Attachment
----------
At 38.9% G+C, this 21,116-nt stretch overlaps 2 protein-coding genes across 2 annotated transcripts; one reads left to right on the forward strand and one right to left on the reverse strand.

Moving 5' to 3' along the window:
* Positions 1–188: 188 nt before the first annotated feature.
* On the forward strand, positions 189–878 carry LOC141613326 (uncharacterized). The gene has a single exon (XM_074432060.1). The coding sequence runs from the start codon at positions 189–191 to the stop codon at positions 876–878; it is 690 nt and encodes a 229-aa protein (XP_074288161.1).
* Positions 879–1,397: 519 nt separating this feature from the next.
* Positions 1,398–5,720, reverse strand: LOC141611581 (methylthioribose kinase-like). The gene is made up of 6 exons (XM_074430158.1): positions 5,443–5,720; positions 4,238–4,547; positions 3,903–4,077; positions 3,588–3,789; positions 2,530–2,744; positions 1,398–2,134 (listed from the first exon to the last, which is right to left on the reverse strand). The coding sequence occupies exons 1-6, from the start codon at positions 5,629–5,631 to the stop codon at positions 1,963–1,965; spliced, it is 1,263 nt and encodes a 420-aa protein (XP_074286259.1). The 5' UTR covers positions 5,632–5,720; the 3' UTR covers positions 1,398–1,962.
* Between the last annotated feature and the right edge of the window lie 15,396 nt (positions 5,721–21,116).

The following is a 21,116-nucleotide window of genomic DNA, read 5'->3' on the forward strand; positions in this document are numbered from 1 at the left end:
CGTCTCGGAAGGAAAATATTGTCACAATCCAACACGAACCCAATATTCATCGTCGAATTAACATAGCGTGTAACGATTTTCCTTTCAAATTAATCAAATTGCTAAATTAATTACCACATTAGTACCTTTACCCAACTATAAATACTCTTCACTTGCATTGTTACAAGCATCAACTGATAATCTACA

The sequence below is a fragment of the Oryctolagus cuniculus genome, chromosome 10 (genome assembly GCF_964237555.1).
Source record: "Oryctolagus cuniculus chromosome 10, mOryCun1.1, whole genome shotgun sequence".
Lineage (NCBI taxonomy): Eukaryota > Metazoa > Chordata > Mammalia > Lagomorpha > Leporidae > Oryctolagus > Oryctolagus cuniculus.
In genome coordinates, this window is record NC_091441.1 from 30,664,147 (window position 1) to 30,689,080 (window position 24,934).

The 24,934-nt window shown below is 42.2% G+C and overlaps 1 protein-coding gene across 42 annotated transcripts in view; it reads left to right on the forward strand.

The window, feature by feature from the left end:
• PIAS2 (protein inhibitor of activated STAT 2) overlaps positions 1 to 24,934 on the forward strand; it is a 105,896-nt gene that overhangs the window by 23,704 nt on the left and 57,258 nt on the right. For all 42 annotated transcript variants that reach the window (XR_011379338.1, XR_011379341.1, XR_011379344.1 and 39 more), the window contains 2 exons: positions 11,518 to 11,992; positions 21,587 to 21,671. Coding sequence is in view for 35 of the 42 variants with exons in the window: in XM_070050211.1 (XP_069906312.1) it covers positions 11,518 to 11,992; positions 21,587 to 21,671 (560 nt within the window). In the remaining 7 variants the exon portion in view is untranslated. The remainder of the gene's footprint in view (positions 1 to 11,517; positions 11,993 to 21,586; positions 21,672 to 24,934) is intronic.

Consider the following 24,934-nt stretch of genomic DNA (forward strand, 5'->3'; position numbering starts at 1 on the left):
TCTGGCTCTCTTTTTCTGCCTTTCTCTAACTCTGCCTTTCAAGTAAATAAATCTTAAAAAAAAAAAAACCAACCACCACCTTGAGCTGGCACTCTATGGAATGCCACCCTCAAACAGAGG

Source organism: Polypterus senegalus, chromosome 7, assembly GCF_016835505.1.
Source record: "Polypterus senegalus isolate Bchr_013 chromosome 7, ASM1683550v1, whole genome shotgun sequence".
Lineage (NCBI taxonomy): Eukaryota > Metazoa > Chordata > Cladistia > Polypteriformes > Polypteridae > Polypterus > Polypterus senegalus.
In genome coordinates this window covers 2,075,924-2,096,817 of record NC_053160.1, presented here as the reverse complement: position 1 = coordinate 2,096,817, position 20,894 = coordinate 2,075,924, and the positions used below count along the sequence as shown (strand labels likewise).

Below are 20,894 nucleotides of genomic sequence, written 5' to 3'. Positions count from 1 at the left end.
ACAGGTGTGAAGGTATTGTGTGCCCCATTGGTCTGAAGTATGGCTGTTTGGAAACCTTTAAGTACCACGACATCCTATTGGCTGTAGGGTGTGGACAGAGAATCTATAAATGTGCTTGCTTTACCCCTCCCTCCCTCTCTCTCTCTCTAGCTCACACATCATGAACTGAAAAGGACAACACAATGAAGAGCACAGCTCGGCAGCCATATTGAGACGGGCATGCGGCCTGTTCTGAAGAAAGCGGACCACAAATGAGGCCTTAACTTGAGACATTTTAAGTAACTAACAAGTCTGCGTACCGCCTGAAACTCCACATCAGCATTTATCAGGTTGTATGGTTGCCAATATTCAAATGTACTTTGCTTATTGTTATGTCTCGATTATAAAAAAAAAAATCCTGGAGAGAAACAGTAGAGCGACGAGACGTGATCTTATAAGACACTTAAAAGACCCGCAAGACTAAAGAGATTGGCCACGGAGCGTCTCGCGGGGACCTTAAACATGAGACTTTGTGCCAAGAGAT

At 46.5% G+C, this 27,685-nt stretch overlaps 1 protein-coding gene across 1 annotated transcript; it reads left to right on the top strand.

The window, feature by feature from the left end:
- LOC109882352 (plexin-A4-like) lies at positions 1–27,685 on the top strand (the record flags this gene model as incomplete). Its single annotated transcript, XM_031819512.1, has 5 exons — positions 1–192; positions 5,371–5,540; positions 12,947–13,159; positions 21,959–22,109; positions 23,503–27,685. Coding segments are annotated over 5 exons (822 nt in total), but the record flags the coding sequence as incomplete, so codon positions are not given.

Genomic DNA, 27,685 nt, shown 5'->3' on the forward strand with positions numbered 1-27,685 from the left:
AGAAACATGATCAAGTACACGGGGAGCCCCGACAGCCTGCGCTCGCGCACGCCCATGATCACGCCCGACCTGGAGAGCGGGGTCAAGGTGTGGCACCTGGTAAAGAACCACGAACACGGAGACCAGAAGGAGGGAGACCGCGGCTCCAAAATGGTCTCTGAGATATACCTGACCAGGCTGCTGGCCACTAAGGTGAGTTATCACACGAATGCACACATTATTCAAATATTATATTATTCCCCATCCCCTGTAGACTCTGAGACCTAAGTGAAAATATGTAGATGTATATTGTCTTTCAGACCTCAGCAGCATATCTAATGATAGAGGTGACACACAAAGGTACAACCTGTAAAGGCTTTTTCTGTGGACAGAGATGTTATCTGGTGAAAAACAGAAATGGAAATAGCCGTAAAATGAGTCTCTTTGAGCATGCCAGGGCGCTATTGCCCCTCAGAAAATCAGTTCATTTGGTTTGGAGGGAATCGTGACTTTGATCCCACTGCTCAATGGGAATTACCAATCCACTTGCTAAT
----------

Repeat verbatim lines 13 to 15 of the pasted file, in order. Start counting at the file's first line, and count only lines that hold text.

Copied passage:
In genome coordinates, this window is record NC_091441.1 from 30,664,147 (window position 1) to 30,689,080 (window position 24,934).

The 24,934-nt window shown below is 42.2% G+C and overlaps 1 protein-coding gene across 42 annotated transcripts in view; it reads left to right on the forward strand.

The window, feature by feature from the left end: